Trial and imprisonment

Shipman’s trial, presided over by Mr. Justice Forbes, began on 5 October 1999. Shipman was charged with the murders of Marie West, Irene Turner, Lizzie Adams, Jean Lilley, Ivy Lomas, Muriel Grimshaw, Marie Quinn, Kathleen Wagstaff, Bianka Pomfret, Norah Nuttall, Pamela Hillier, Maureen Ward, Winifred Mellor, Joan Melia and Kathleen Grundy, all of whom had died between 1995 and 1998.

On 31 January 2000, after six days of deliberation, the jury found Shipman guilty of killing 15 patients by lethal injections of diamorphine, and forging the will of Kathleen Grundy. The trial judge sentenced him to 15 concurrent life sentences and recommended that he never be released. Shipman also received four years for forging the will. Two years later, Home Secretary David Blunkett confirmed the judge’s whole life tariff, just months before British government ministers lost their power to set minimum terms for prisoners.

On 11 February 2000, ten days after his conviction, the General Medical Council formally struck Shipman off its register.

Shipman consistently denied his guilt, disputing the scientific evidence against him. He never made any statements about his actions. His defence tried, but failed, to have the count of murder of Mrs Grundy, where a clear motive was alleged, tried separately from the others, where no obvious motive was apparent. His wife, Primrose, was apparently in denial about his crimes.

Although many other cases could have been brought to court, the authorities concluded it would be hard to have a fair trial, in view of the enormous publicity surrounding the original trial. Also, given the sentences from the first trial, a further trial was unnecessary. The Shipman Inquiry concluded Shipman was probably responsible for about 250 deaths. The Shipman Inquiry also suggested that he liked to use drugs recreationally.

Shipman is the only doctor in the history of British medicine found guilty of murdering his patients. Dr. John Bodkin Adams was charged in 1957 with killing 160 of his patients over a ten-year period, and “possibly provided the role model for Shipman”, but was acquitted. Historian Pamela Cullen has argued that because of Adams’ acquittal, there was no impetus to examine the flaws in the British system until the Shipman case.

Other doctors —most notably Leonard Arthur, Howard Martin, David Moor, Thomas Lodwig, and Nigel Cox—have been charged with hastening the deaths of severely disabled or terminally ill patients. Cox was convicted of attempted murder and received a suspended sentence; the others, all charged with murder, were acquitted.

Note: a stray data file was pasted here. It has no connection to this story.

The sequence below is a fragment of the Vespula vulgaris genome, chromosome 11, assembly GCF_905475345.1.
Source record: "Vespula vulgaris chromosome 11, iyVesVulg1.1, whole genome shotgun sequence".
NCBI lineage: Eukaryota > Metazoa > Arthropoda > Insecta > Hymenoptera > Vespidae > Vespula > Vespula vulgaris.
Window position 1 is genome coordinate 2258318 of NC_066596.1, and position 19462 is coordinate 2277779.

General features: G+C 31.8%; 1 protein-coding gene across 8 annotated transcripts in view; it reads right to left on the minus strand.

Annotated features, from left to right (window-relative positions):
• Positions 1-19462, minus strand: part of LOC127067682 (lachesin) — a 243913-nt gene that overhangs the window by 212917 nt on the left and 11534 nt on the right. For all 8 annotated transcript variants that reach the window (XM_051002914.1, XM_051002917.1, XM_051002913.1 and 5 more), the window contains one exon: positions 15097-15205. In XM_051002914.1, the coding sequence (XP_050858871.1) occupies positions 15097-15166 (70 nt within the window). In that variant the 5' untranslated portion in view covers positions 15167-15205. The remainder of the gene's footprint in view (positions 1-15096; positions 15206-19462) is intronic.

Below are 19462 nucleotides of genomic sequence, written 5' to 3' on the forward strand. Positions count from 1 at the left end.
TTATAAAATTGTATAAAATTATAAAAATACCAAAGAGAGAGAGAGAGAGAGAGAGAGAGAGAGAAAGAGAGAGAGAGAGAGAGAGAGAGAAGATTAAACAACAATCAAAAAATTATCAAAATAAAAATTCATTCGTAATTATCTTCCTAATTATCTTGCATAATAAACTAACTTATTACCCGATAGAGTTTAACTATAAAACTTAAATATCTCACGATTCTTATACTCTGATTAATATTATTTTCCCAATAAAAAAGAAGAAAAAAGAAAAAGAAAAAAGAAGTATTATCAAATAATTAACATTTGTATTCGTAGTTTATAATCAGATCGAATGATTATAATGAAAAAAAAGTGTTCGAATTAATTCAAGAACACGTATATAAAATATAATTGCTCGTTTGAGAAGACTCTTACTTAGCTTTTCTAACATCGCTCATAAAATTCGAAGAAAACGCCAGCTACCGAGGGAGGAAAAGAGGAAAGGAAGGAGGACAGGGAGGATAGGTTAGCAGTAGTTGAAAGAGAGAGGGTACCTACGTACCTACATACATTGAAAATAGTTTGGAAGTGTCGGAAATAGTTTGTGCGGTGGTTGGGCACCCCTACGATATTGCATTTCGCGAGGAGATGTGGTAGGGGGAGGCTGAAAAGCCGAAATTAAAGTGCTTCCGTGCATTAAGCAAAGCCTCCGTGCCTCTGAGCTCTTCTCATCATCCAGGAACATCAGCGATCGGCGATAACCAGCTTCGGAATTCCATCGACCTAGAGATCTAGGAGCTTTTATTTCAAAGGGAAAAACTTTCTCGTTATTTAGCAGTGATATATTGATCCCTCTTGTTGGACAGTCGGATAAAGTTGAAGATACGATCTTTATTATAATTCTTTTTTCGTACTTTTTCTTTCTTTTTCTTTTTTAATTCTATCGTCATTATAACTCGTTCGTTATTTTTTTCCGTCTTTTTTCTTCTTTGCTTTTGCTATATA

Death

Shipman committed suicide by hanging in his cell at Wakefield Prison at 06:20 on 13 January 2004, on the eve of his 58th birthday, and was pronounced dead at 08:10. A Prison Service statement indicated that Shipman had hanged himself from the window bars of his cell using bed sheets. Some British tabloids expressed joy at his suicide and encouraged other serial killers to follow his example; The Sun ran a celebratory front page headline, “Ship Ship hooray!”

Some of the victims’ families said they felt cheated, as his suicide meant they would never have the satisfaction of Shipman’s confession, and answers as to why he committed his crimes. The Home Secretary David Blunkett noted that celebration was tempting, saying: “You wake up and you receive a call telling you Shipman has topped himself and you think, is it too early to open a bottle? And then you discover that everybody’s very upset that he’s done it.”

Despite The Sun’s celebration of Shipman’s suicide, his death divided national newspapers, with the Daily Mirror branding him a “cold coward” and condemning the Prison Service for allowing his suicide to happen. The Independent, on the other hand, called for the inquiry into Shipman’s suicide to look more widely at the state of Britain’s prisons as well as the welfare of inmates. In The Guardian, an article by Sir David Ramsbotham (former Chief Inspector of Prisons) suggested that whole life sentencing be replaced by indefinite sentencing as these would at least give prisoners the hope of eventual release and reduce the risk of their committing suicide as well as making their management easier for prison officials.

Shipman’s motive for suicide was never established, although he had reportedly told his probation officer that he was considering suicide to assure his wife’s financial security after he was stripped of his National Health Service (NHS) pension. Primrose Shipman received a full NHS pension, to which she would not have been entitled had Shipman lived past age 60. Additionally, there was evidence that his wife, who had consistently protested Shipman’s innocence despite the overwhelming evidence, had begun to suspect his guilt. Shipman had refused to take part in courses leading toward a full confession of his crimes, leading to temporary removal of privileges, including the opportunity to telephone his wife. During this period, according to Shipman’s ex-cellmate, Shipman received a letter from Primrose exhorting him to “tell me everything, no matter what”.

Aftermath